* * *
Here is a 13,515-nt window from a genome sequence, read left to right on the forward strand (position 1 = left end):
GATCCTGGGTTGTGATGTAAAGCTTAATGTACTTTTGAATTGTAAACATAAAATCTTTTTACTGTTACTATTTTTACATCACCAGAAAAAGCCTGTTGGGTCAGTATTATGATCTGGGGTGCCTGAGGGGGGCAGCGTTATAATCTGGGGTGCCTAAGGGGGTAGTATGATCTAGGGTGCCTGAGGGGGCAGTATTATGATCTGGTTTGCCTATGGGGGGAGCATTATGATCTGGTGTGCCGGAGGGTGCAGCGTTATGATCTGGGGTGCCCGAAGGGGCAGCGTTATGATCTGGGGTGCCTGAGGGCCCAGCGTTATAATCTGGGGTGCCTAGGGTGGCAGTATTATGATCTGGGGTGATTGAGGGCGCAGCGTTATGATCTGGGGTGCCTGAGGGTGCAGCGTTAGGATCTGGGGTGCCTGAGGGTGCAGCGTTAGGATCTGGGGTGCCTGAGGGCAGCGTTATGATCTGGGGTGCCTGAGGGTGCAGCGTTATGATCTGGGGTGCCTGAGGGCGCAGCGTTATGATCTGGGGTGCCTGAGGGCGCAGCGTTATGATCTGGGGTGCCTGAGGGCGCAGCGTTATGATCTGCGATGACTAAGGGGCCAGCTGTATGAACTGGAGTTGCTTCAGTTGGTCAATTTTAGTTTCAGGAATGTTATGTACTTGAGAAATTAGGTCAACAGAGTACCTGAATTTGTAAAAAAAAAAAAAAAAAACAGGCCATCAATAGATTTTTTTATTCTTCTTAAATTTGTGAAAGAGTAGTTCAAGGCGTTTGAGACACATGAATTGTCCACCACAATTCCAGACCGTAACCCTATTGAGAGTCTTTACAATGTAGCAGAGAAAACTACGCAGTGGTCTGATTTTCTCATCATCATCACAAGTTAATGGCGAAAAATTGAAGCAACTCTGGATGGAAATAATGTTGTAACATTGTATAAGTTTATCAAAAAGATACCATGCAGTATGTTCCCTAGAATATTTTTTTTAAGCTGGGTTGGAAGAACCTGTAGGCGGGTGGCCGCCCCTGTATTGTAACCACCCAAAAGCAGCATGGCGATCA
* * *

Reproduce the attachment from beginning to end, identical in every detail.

Here is a 13,515-nt window from a genome sequence, read left to right on the forward strand (position 1 = left end):
GATCCTGGGTTGTGATGTAAAGCTTAATGTACTTTTGAATTGTAAACATAAAATCTTTTTACTGTTACTATTTTTACATCACCAGAAAAAGCCTGTTGGGTCAGTATTATGATCTGGGGTGCCTGAGGGGGGCAGCGTTATAATCTGGGGTGCCTAAGGGGGTAGTATGATCTAGGGTGCCTGAGGGGGCAGTATTATGATCTGGTTTGCCTATGGGGGGAGCATTATGATCTGGTGTGCCGGAGGGTGCAGCGTTATGATCTGGGGTGCCCGAAGGGGCAGCGTTATGATCTGGGGTGCCTGAGGGCCCAGCGTTATAATCTGGGGTGCCTAGGGTGGCAGTATTATGATCTGGGGTGATTGAGGGCGCAGCGTTATGATCTGGGGTGCCTGAGGGTGCAGCGTTAGGATCTGGGGTGCCTGAGGGTGCAGCGTTAGGATCTGGGGTGCCTGAGGGCAGCGTTATGATCTGGGGTGCCTGAGGGTGCAGCGTTATGATCTGGGGTGCCTGAGGGCGCAGCGTTATGATCTGGGGTGCCTGAGGGCGCAGCGTTATGATCTGGGGTGCCTGAGGGCGCAGCGTTATGATCTGCGATGACTAAGGGGCCAGCTGTATGAACTGGAGTTGCTTCAGTTGGTCAATTTTAGTTTCAGGAATGTTATGTACTTGAGAAATTAGGTCAACAGAGTACCTGAATTTGTAAAAAAAAAAAAAAAAAACAGGCCATCAATAGATTTTTTTATTCTTCTTAAATTTGTGAAAGAGTAGTTCAAGGCGTTTGAGACACATGAATTGTCCACCACAATTCCAGACCGTAACCCTATTGAGAGTCTTTACAATGTAGCAGAGAAAACTACGCAGTGGTCTGATTTTCTCATCATCATCACAAGTTAATGGCGAAAAATTGAAGCAACTCTGGATGGAAATAATGTTGTAACATTGTATAAGTTTATCAAAAAGATACCATGCAGTATGTTCCCTAGAATATTTTTTTTAAGCTGGGTTGGAAGAACCTGTAGGCGGGTGGCCGCCCCTGTATTGTAACCACCCAAAAGCAGCATGGCGATCA